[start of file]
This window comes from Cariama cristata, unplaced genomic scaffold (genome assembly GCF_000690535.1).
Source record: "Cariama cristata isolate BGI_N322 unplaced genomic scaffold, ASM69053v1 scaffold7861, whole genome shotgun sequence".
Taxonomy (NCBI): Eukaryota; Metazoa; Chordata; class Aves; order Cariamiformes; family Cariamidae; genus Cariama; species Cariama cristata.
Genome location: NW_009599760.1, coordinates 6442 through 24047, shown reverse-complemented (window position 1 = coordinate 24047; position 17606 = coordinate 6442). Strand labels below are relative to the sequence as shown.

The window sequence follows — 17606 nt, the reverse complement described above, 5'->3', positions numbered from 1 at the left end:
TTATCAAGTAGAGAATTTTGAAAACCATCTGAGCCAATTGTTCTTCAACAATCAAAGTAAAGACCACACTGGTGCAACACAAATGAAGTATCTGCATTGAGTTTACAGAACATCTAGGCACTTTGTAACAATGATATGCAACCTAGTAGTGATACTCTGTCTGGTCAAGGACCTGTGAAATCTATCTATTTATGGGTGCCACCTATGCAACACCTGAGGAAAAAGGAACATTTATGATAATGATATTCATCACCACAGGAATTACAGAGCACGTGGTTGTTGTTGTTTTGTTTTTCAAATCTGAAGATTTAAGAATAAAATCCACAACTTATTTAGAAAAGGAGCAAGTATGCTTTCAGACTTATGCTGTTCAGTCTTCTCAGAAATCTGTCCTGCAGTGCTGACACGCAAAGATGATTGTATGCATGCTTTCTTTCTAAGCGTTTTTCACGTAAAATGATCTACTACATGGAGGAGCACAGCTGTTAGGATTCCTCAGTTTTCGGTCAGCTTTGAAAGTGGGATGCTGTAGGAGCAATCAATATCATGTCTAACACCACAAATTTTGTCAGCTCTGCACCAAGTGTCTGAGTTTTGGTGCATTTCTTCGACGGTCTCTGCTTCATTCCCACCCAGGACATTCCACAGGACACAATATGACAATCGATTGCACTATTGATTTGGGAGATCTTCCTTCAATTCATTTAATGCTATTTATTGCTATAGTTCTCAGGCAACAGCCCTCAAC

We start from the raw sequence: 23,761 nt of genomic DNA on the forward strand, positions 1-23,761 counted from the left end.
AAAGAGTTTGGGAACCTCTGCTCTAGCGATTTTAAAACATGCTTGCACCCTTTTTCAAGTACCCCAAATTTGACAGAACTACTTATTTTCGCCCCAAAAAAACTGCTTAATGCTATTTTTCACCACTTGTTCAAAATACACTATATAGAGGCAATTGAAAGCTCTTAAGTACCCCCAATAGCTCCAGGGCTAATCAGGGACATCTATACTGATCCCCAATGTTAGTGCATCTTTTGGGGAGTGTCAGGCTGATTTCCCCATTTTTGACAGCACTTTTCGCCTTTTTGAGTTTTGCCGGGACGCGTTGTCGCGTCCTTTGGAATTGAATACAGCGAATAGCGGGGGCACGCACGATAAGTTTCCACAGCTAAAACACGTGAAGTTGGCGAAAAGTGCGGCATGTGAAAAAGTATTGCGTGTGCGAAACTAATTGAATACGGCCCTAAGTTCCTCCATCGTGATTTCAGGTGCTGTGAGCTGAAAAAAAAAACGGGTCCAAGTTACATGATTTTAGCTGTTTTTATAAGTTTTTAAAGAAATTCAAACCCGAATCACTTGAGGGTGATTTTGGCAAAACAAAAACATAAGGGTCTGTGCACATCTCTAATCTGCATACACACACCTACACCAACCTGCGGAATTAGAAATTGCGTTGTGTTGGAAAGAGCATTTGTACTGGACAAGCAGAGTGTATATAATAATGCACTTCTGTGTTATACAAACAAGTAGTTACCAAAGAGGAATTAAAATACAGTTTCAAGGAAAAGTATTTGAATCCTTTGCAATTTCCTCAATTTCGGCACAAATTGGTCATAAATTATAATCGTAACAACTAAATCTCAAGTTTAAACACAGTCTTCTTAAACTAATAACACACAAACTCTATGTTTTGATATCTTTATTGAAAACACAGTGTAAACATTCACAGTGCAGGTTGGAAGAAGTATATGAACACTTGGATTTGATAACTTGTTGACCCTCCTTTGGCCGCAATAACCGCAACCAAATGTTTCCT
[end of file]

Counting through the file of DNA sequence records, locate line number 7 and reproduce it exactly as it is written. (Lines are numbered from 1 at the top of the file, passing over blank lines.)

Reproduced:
We start from the raw sequence: 23,761 nt of genomic DNA on the forward strand, positions 1-23,761 counted from the left end.